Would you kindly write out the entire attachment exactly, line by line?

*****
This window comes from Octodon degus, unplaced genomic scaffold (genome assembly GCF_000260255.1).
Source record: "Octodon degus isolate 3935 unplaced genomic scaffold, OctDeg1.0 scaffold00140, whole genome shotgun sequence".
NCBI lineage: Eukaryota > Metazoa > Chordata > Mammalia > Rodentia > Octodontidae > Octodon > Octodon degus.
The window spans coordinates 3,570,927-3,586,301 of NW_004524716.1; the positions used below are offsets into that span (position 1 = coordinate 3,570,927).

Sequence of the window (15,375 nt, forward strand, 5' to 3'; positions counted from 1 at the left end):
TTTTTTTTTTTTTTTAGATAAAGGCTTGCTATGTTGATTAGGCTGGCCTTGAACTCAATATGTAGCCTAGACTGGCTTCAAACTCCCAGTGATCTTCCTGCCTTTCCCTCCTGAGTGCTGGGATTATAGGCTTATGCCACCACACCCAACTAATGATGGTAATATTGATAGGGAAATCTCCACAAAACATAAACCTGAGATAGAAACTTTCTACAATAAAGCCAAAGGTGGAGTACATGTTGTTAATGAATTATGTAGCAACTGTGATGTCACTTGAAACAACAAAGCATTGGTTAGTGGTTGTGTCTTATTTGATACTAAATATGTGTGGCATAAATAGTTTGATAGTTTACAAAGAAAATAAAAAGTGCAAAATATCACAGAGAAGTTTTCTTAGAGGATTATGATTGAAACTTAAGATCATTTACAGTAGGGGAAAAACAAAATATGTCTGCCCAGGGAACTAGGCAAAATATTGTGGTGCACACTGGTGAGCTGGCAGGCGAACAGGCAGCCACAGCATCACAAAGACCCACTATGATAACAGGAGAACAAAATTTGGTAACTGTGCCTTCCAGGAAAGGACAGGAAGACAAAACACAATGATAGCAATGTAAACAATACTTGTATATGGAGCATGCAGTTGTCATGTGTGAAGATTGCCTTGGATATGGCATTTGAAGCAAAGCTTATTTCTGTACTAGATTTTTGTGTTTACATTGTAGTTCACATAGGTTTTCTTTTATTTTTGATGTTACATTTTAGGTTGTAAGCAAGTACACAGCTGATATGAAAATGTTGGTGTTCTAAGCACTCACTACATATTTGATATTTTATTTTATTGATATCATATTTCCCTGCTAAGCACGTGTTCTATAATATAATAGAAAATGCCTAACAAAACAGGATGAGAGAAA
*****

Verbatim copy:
This window comes from Octodon degus, unplaced genomic scaffold (genome assembly GCF_000260255.1).
Source record: "Octodon degus isolate 3935 unplaced genomic scaffold, OctDeg1.0 scaffold00140, whole genome shotgun sequence".
NCBI lineage: Eukaryota > Metazoa > Chordata > Mammalia > Rodentia > Octodontidae > Octodon > Octodon degus.
The window spans coordinates 3,570,927-3,586,301 of NW_004524716.1; the positions used below are offsets into that span (position 1 = coordinate 3,570,927).

Sequence of the window (15,375 nt, forward strand, 5' to 3'; positions counted from 1 at the left end):
TTTTTTTTTTTTTTTAGATAAAGGCTTGCTATGTTGATTAGGCTGGCCTTGAACTCAATATGTAGCCTAGACTGGCTTCAAACTCCCAGTGATCTTCCTGCCTTTCCCTCCTGAGTGCTGGGATTATAGGCTTATGCCACCACACCCAACTAATGATGGTAATATTGATAGGGAAATCTCCACAAAACATAAACCTGAGATAGAAACTTTCTACAATAAAGCCAAAGGTGGAGTACATGTTGTTAATGAATTATGTAGCAACTGTGATGTCACTTGAAACAACAAAGCATTGGTTAGTGGTTGTGTCTTATTTGATACTAAATATGTGTGGCATAAATAGTTTGATAGTTTACAAAGAAAATAAAAAGTGCAAAATATCACAGAGAAGTTTTCTTAGAGGATTATGATTGAAACTTAAGATCATTTACAGTAGGGGAAAAACAAAATATGTCTGCCCAGGGAACTAGGCAAAATATTGTGGTGCACACTGGTGAGCTGGCAGGCGAACAGGCAGCCACAGCATCACAAAGACCCACTATGATAACAGGAGAACAAAATTTGGTAACTGTGCCTTCCAGGAAAGGACAGGAAGACAAAACACAATGATAGCAATGTAAACAATACTTGTATATGGAGCATGCAGTTGTCATGTGTGAAGATTGCCTTGGATATGGCATTTGAAGCAAAGCTTATTTCTGTACTAGATTTTTGTGTTTACATTGTAGTTCACATAGGTTTTCTTTTATTTTTGATGTTACATTTTAGGTTGTAAGCAAGTACACAGCTGATATGAAAATGTTGGTGTTCTAAGCACTCACTACATATTTGATATTTTATTTTATTGATATCATATTTCCCTGCTAAGCACGTGTTCTATAATATAATAGAAAATGCCTAACAAAACAGGATGAGAGAAA